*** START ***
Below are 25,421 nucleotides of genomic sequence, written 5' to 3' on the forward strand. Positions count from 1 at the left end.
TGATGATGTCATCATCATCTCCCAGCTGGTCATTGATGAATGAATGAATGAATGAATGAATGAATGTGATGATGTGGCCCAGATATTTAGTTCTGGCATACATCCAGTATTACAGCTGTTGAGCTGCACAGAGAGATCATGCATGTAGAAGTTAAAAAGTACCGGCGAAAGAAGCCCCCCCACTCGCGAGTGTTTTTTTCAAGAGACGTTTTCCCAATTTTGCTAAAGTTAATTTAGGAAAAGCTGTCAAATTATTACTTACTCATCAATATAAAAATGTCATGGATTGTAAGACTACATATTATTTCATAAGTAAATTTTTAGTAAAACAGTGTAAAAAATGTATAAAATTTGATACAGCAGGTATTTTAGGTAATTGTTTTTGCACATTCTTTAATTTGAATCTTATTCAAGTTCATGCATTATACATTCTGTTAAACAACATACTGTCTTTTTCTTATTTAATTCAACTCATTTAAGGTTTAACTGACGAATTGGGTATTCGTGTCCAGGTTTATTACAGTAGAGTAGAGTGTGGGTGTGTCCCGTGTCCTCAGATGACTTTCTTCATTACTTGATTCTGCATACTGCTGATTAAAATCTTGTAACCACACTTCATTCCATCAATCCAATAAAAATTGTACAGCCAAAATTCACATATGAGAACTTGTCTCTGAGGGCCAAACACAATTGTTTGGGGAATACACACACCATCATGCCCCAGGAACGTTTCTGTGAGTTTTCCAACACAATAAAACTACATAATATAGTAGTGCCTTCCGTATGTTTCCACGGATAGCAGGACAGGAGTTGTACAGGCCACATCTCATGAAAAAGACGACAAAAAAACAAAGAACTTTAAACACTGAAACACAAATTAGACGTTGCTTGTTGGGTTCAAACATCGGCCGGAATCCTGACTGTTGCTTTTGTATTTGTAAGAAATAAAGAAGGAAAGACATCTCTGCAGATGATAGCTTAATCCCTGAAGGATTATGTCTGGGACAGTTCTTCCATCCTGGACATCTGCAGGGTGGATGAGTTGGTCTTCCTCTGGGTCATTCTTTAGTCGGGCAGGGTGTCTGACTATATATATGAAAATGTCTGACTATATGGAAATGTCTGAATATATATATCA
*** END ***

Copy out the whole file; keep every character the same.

Below are 25,421 nucleotides of genomic sequence, written 5' to 3' on the forward strand. Positions count from 1 at the left end.
TGATGATGTCATCATCATCTCCCAGCTGGTCATTGATGAATGAATGAATGAATGAATGAATGAATGTGATGATGTGGCCCAGATATTTAGTTCTGGCATACATCCAGTATTACAGCTGTTGAGCTGCACAGAGAGATCATGCATGTAGAAGTTAAAAAGTACCGGCGAAAGAAGCCCCCCCACTCGCGAGTGTTTTTTTCAAGAGACGTTTTCCCAATTTTGCTAAAGTTAATTTAGGAAAAGCTGTCAAATTATTACTTACTCATCAATATAAAAATGTCATGGATTGTAAGACTACATATTATTTCATAAGTAAATTTTTAGTAAAACAGTGTAAAAAATGTATAAAATTTGATACAGCAGGTATTTTAGGTAATTGTTTTTGCACATTCTTTAATTTGAATCTTATTCAAGTTCATGCATTATACATTCTGTTAAACAACATACTGTCTTTTTCTTATTTAATTCAACTCATTTAAGGTTTAACTGACGAATTGGGTATTCGTGTCCAGGTTTATTACAGTAGAGTAGAGTGTGGGTGTGTCCCGTGTCCTCAGATGACTTTCTTCATTACTTGATTCTGCATACTGCTGATTAAAATCTTGTAACCACACTTCATTCCATCAATCCAATAAAAATTGTACAGCCAAAATTCACATATGAGAACTTGTCTCTGAGGGCCAAACACAATTGTTTGGGGAATACACACACCATCATGCCCCAGGAACGTTTCTGTGAGTTTTCCAACACAATAAAACTACATAATATAGTAGTGCCTTCCGTATGTTTCCACGGATAGCAGGACAGGAGTTGTACAGGCCACATCTCATGAAAAAGACGACAAAAAAACAAAGAACTTTAAACACTGAAACACAAATTAGACGTTGCTTGTTGGGTTCAAACATCGGCCGGAATCCTGACTGTTGCTTTTGTATTTGTAAGAAATAAAGAAGGAAAGACATCTCTGCAGATGATAGCTTAATCCCTGAAGGATTATGTCTGGGACAGTTCTTCCATCCTGGACATCTGCAGGGTGGATGAGTTGGTCTTCCTCTGGGTCATTCTTTAGTCGGGCAGGGTGTCTGACTATATATATGAAAATGTCTGACTATATGGAAATGTCTGAATATATATATCA